• Tammy August 14, 2013 at 10:17 am

    It sounds like BofA responded accordingly. I'm not sure how it proves they're morons. I am not a fan of BofA myself, having had 3 home loans with them, and almost always frustrated with "customer service". However, if I were in their shoes and saw some guy had created very visible street "art", I might reasonably deduce that he was in foreclosure himself, and inquire as to whether or not he needed assistance. If anything it was brilliant by BofA, showing that they respond with concern. Anyone who spends so much time and energy pointing out potential "mortgage fraud" could reasonably be assumed to have a dog in the fight.

    • LAS_Admin August 14, 2013 at 10:30 pm

      Hi Tammy, Unfortunately, BofA had no clue it was about foreclosure or, more specifically, the chalk art was done in protest of BofA. Had BofA actually had a human responding to the tweets, vs. a robot, they might have seen that they were becoming the butt of a viral joke in the process. BofA clearly depicted that they could not give a hoot by responding generically with a "can I help you with anything" type of tweet. Anyone with a twitter account can set up automated responses in an attempt to look responsive. The descriptor "moron" still holds.

  • Tammy August 23, 2013 at 6:23 pm

    I respectfully view the situation from a different perspective. You may be correct that they "didn't have a clue", but how else do you find out unless you ask the question …"may I help you with anything?". I'm not certain that being the "butt of a viral joke" requires any action. After all, the"joke" says more about the jokester than it does about the subject of the joke. I'm not sure that they "clearly depicted they could not give a hoot" when in fact they asked if they could help. What more do you want? They're not mind readers, and as much as you or I may wish it would be true that they can read this person's mind, that is not the business they are in (mind reading). So, I always value one person's perspective, and I would simply make the suggestion that you (or anyone else) consider that not everyone has the same view of a situation as you, including BofA. Keep in mind that "Bank of America" is not a person. It's a business with buildings, employees doing their best (even if that is subpar in our opinions), and the mandate of conducting the business of banking. Again, I am not a fan, but I'd be very frustrated if I wished that they could read my mind, respond as I wish they would, and then get frustrated when they didn't "get it". You can be right, or you can go for results. I prefer the latter, but BofA is not high on my list of important things to pay attention to in the world. I figure if I pay my bills (as I committed to doing when I signed the loan documents), then all will be well. If I can't pay my bills, well….I knew the consequences when I signed the dotted line.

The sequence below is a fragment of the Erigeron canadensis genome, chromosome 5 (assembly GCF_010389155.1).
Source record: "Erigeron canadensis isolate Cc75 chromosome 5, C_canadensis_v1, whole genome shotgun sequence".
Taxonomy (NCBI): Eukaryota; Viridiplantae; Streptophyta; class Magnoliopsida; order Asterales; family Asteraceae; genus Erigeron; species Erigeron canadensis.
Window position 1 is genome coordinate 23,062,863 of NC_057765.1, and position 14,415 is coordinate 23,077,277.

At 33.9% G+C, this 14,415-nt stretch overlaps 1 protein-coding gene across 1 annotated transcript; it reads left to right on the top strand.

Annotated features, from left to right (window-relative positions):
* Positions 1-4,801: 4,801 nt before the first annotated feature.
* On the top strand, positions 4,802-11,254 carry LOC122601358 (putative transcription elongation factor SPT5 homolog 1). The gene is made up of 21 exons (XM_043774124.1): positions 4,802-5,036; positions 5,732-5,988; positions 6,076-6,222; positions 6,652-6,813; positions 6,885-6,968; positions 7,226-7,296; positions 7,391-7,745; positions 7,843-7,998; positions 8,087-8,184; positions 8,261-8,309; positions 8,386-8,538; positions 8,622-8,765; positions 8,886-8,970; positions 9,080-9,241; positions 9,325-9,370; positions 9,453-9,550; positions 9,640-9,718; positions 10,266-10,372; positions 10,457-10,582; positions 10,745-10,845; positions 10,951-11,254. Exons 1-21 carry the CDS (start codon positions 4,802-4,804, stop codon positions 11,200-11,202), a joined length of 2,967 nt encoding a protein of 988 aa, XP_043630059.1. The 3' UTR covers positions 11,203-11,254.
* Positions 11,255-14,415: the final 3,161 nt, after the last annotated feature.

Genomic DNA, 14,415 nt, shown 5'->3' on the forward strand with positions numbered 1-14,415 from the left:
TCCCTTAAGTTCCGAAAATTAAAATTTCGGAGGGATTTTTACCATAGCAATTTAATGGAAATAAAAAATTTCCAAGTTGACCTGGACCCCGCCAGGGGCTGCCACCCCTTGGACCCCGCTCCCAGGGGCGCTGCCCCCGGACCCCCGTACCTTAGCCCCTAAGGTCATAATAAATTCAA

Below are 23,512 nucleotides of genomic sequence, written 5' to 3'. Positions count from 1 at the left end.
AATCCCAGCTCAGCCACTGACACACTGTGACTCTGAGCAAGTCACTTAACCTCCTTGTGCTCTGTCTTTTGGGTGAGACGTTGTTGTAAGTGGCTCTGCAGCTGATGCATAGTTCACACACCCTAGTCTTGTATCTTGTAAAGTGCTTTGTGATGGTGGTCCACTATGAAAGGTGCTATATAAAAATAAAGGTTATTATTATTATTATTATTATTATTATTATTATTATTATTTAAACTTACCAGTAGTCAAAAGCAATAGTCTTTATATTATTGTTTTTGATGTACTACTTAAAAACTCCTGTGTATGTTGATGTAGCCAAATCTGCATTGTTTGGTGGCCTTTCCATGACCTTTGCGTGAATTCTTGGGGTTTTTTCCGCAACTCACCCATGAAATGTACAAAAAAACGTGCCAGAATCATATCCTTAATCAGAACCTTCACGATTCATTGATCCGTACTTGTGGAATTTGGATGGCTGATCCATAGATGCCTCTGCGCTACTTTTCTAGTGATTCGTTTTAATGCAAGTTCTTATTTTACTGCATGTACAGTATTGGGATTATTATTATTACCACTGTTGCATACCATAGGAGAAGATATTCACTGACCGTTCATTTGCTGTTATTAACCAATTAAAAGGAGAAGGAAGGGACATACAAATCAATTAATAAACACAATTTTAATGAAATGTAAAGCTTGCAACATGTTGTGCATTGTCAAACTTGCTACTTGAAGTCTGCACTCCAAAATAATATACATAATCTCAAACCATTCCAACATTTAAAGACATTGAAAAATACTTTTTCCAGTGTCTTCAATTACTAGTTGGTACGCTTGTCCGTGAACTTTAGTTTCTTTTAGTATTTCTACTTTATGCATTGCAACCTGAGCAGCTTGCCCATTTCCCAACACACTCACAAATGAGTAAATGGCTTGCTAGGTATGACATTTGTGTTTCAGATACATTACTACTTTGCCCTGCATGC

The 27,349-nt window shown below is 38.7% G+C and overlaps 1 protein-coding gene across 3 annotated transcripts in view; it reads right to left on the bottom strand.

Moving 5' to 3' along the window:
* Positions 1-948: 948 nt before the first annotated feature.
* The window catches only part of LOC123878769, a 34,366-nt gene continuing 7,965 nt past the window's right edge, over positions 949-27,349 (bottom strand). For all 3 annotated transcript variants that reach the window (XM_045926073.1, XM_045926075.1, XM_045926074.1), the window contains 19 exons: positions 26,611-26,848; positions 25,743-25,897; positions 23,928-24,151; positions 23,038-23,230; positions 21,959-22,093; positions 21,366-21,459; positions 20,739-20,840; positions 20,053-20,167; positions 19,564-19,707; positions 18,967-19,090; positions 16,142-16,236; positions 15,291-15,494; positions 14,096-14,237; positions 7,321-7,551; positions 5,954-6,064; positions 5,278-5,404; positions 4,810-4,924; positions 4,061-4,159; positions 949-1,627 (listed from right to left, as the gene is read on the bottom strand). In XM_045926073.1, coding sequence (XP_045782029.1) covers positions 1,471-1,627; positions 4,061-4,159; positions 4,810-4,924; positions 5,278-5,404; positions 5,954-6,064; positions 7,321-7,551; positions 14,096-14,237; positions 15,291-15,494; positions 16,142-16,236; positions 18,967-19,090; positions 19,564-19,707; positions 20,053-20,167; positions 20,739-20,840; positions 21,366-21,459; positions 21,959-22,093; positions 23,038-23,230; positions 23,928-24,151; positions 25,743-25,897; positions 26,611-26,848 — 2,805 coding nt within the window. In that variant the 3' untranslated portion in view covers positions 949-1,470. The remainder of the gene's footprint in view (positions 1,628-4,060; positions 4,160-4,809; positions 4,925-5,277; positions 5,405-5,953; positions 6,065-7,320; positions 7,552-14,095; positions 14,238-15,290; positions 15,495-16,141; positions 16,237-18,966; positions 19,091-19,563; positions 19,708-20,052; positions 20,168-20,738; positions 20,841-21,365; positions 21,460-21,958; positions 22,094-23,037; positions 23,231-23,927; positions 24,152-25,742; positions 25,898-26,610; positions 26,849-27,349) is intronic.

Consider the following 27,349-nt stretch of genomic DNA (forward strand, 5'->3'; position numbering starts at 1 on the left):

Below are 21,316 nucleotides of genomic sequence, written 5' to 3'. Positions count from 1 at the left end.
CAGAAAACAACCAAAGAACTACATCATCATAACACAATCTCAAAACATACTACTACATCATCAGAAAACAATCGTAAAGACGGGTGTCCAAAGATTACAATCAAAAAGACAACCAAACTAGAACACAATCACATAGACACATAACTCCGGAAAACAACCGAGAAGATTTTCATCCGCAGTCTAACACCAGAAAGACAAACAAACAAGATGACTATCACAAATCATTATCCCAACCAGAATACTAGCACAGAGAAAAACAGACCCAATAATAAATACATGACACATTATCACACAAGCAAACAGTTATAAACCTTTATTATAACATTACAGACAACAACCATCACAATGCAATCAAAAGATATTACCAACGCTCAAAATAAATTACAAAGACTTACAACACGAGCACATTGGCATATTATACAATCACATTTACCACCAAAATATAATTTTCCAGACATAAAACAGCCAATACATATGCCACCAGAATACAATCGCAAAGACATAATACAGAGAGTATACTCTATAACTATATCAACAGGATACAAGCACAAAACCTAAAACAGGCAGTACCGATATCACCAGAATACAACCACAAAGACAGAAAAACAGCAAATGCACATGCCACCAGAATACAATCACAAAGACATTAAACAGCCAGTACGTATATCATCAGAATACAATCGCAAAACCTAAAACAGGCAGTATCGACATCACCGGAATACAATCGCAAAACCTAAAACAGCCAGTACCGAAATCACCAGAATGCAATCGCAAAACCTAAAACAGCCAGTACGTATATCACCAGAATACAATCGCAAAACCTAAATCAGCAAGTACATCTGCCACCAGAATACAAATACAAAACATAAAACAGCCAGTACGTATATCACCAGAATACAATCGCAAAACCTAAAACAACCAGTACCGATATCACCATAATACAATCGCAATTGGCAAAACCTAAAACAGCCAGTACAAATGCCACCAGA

• Tammy August 23, 2013 at 6:32 pm

    …one more comment. I know for a fact that I am not a moron, and I'm not sure that I "get" the "joke" either. It seems like this guy is finding that the way he wishes the world "should be" is not in sync with the way the world "is". That is a recipe for stress (or anger, suffering, angst, disappointment, etc…), and the only person who suffers is him. I expect a "joke" to be funny, but his drawing just appears angry or upset (to me). If he wants to influence his experience with Bank of America (or any other person/ entity), he could learn the art of influence. It is far more powerful, and much more gratifying. His kind of expression usually mostly attracts attention from other frustrated people. People like me just shrug. Maybe that is why BofA doesn't "get it".

    • LAS_Admin August 23, 2013 at 7:20 pm

      Hi Tammy, I think you're finally getting it–YES, his picture IS angry or upset, as you've just described it possibly being! The extra large words that say "Illegal Foreclosure Fraud" should have clued you in–he, and many others, are ticked off and his method of drawing attention to BofA is via his street art. It's the Occupy Wall Street method of angst…to rally people to a cause. The "joke" was in the fact that in monitoring online mentions about the company, the BofA customer service dept should have seen the picture and what it said and "gotten it". That is, that this was not a post from someone wanting info about checking accounts or any other BofA product or service offering. And BofA responded to it as if it were. THAT–the absolute clueless nature of the BofA customer service response system–was the joke. And quite a number of people on social media "got" the joke. Sorry if you missed it or felt there was no joke. And, might I add, if you've figured out how one individual can successfully use the art of influence to affect serious change in a massive corporation, please, by all means feel free to share that with the sidewalk chalk artist–I'm sure he's all ears and he'd love to feel some of that gratification you mention.

  • Cara Medika August 3, 2016 at 5:30 am

    the bank should give the best service to customers.

  • Listy Chan April 8, 2021 at 4:39 am

    I respectfully view the situation from a different perspective. You may be correct that they “didn’t have a clue”, but how else do you find out unless you ask the question …”may I help you with anything?”. I’m not certain that being the “butt of a viral joke” requires any action. After all, the”joke” says more about the jokester than it does about the subject of the joke.

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